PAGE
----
Being Right and Other Values

It’s frustrating when you’re right, you know it, and you still can’t win. The frustration feels terrible. But how you feel is often far from the most important thing.

Here’s the story: I sent my insurance company a check for $541 to cover a premium. The company credited it incorrectly as an installment payment of only $54.10. The next bill included an installment fee of $4. When my bank statement arrived with a photocopy of the check, my check said clearly “Five hundred forty one”, though only $54.10 was deducted from my account. Some fool at the insurance company was careless and I got billed for it.

What to do?

I have the proof of their error. I could protest and send them a copy of the check. They would have to remove the $4 charge and apologize. I’d still have to pay the difference, but I’d be vindicated and avoid the annoying fee. I would have an emotional triumph over a big insurance company. Think of the satisfaction!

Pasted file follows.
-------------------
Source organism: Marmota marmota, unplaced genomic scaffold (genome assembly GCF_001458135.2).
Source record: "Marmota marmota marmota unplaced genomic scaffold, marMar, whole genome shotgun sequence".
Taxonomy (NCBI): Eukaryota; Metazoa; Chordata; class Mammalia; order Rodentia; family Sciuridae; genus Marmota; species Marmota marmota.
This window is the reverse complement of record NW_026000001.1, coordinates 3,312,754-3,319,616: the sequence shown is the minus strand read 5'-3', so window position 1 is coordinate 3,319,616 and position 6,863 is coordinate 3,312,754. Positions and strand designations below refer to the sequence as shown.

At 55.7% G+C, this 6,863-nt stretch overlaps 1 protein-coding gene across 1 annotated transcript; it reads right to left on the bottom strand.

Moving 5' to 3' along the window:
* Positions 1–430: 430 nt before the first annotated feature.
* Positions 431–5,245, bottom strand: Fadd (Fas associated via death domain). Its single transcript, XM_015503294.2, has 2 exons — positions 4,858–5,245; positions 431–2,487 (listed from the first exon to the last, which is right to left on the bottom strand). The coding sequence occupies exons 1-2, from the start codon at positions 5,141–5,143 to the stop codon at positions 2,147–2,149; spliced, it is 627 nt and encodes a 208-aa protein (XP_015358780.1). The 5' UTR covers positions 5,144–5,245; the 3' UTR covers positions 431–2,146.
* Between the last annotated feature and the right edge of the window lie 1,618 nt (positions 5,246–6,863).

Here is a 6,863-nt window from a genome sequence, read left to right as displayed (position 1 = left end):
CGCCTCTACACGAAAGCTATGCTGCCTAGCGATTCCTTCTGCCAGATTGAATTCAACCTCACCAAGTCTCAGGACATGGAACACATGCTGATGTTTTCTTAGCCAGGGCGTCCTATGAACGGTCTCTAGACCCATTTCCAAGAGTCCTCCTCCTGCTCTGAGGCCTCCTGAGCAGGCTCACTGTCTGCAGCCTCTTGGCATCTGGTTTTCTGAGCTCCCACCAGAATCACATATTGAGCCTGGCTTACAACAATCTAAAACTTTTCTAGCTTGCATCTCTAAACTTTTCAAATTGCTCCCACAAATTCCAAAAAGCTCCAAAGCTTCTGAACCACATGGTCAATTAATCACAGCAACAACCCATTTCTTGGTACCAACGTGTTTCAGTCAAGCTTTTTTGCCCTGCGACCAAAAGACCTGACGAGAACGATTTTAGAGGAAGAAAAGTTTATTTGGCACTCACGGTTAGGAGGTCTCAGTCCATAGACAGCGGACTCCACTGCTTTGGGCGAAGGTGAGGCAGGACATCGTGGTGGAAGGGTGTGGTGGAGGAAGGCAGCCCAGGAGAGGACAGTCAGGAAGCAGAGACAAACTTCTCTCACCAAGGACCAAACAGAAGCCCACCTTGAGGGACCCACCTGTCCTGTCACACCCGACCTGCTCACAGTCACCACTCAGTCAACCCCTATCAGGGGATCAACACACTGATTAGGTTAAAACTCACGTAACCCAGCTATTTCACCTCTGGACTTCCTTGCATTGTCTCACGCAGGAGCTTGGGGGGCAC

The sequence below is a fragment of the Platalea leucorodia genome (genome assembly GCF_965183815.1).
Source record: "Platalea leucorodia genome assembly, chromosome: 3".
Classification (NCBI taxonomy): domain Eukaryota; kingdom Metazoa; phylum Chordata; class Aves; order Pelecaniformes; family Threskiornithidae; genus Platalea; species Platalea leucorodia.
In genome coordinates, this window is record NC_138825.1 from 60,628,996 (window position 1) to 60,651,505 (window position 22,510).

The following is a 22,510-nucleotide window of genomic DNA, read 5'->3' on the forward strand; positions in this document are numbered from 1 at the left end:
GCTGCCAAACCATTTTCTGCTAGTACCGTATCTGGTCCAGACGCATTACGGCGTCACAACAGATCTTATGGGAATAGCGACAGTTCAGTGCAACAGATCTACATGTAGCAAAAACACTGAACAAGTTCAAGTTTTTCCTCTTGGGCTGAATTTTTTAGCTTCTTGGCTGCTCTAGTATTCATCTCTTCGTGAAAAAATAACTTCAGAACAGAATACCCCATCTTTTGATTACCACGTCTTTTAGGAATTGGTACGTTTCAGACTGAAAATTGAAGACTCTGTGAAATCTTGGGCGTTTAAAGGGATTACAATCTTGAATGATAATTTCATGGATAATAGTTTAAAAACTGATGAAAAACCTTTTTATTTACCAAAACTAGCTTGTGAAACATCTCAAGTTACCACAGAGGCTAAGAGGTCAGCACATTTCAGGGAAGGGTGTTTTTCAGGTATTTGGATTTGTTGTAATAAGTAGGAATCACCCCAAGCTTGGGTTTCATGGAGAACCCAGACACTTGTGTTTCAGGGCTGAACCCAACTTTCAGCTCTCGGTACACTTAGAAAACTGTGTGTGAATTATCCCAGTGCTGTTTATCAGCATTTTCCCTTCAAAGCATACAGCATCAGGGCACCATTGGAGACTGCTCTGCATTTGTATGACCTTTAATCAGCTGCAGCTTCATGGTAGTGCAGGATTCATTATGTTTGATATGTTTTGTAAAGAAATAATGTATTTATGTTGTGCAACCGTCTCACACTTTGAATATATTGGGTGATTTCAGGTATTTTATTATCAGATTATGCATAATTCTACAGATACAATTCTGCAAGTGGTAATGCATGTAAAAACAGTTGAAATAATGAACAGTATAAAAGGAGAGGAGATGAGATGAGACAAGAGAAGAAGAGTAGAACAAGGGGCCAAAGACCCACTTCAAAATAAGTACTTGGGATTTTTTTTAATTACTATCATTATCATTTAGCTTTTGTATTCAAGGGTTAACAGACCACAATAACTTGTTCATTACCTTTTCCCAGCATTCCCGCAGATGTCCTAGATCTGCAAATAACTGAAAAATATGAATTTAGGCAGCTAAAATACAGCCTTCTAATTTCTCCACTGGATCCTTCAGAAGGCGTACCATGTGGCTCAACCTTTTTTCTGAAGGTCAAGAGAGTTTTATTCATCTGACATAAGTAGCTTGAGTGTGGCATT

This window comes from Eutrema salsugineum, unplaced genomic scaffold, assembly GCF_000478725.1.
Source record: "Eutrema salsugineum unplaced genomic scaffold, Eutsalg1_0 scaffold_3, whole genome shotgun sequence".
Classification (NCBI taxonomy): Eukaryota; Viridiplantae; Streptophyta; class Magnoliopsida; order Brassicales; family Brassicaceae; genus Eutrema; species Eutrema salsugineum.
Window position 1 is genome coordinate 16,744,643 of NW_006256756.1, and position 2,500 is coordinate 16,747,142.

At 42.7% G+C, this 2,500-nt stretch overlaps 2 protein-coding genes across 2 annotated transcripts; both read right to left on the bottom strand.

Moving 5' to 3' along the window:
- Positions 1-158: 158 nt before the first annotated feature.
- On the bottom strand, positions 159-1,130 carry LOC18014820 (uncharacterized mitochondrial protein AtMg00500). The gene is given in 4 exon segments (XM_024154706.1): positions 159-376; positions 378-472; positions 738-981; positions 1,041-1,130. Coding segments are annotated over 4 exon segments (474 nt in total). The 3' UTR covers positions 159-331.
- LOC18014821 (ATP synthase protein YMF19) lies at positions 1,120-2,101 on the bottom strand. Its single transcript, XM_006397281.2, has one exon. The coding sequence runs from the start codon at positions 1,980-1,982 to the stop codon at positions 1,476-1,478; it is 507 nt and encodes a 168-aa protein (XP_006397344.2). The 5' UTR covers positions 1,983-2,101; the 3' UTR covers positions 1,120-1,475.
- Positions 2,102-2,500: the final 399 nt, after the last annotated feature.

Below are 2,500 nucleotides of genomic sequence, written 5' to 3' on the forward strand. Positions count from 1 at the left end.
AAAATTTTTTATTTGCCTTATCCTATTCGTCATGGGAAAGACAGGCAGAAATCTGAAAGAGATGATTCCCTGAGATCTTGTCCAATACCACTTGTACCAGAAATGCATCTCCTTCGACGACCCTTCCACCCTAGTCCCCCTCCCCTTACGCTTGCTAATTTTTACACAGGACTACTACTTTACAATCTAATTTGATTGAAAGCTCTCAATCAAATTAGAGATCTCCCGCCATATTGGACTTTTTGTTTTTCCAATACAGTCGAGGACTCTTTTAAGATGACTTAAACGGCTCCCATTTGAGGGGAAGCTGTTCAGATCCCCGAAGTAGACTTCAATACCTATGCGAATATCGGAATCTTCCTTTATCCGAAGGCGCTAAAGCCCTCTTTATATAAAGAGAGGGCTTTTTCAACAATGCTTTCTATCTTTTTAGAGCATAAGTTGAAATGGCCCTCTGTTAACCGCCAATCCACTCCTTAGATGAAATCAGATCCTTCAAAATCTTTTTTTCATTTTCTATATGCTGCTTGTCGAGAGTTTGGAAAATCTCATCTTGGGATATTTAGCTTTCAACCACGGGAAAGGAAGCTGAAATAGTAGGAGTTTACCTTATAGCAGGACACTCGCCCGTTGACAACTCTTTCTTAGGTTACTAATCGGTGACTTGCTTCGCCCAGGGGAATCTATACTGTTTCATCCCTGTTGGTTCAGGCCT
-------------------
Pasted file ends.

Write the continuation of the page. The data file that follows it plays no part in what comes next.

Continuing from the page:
But there’s a problem.

An important value of mine is to use my time well. Writing a letter of explanation and enclosing a copy of the check would take at least 15 minutes. Paying the unjust $4 fee and the balance would take only a minute or two.  My time is certainly worth more than $16 per hour. I wrote the check and put the incident out of my mind.

Emotionally, deciding to pay the fee was difficult at first. After all, I was right and they were wrong. Only when I was able to put it in perspective of more important values did it become the obvious solution.

I like being right. Don’t we all? but sometimes being right doesn’t matter very much.

Here’s the takeaway: emotions sometimes conflict with values. When that happens, remember that emotions are temporary while values persist through time. You’ll get over an uncomfortable feeling, but you risk feeling worse if you violate your values.

Feel how you feel, but act on the values.